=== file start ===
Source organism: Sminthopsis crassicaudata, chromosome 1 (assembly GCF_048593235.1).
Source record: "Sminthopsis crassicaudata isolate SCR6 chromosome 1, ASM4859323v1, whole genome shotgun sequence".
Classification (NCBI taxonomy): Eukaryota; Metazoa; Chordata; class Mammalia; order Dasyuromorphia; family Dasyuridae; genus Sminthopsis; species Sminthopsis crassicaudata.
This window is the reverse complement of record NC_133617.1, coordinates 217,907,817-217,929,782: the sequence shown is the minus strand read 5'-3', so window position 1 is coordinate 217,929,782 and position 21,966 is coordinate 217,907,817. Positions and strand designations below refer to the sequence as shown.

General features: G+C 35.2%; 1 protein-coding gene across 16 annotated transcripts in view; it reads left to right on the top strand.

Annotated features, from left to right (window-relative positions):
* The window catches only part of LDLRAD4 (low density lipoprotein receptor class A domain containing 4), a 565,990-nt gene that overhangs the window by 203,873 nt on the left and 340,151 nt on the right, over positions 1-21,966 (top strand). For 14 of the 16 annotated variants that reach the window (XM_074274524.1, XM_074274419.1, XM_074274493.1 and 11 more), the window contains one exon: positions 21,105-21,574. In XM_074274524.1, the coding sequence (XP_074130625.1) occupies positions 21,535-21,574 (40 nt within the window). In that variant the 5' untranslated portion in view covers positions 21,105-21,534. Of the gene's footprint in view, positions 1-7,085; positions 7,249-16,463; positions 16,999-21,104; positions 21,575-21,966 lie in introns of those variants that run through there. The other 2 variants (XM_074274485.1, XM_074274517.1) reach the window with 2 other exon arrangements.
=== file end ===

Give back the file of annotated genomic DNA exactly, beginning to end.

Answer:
Source organism: Sminthopsis crassicaudata, chromosome 1 (assembly GCF_048593235.1).
Source record: "Sminthopsis crassicaudata isolate SCR6 chromosome 1, ASM4859323v1, whole genome shotgun sequence".
Classification (NCBI taxonomy): Eukaryota; Metazoa; Chordata; class Mammalia; order Dasyuromorphia; family Dasyuridae; genus Sminthopsis; species Sminthopsis crassicaudata.
This window is the reverse complement of record NC_133617.1, coordinates 217,907,817-217,929,782: the sequence shown is the minus strand read 5'-3', so window position 1 is coordinate 217,929,782 and position 21,966 is coordinate 217,907,817. Positions and strand designations below refer to the sequence as shown.

General features: G+C 35.2%; 1 protein-coding gene across 16 annotated transcripts in view; it reads left to right on the top strand.

Annotated features, from left to right (window-relative positions):
* The window catches only part of LDLRAD4 (low density lipoprotein receptor class A domain containing 4), a 565,990-nt gene that overhangs the window by 203,873 nt on the left and 340,151 nt on the right, over positions 1-21,966 (top strand). For 14 of the 16 annotated variants that reach the window (XM_074274524.1, XM_074274419.1, XM_074274493.1 and 11 more), the window contains one exon: positions 21,105-21,574. In XM_074274524.1, the coding sequence (XP_074130625.1) occupies positions 21,535-21,574 (40 nt within the window). In that variant the 5' untranslated portion in view covers positions 21,105-21,534. Of the gene's footprint in view, positions 1-7,085; positions 7,249-16,463; positions 16,999-21,104; positions 21,575-21,966 lie in introns of those variants that run through there. The other 2 variants (XM_074274485.1, XM_074274517.1) reach the window with 2 other exon arrangements.